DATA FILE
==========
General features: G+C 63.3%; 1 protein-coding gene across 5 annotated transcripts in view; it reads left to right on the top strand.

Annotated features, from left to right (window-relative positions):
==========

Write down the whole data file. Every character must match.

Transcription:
General features: G+C 63.3%; 1 protein-coding gene across 5 annotated transcripts in view; it reads left to right on the top strand.

Annotated features, from left to right (window-relative positions):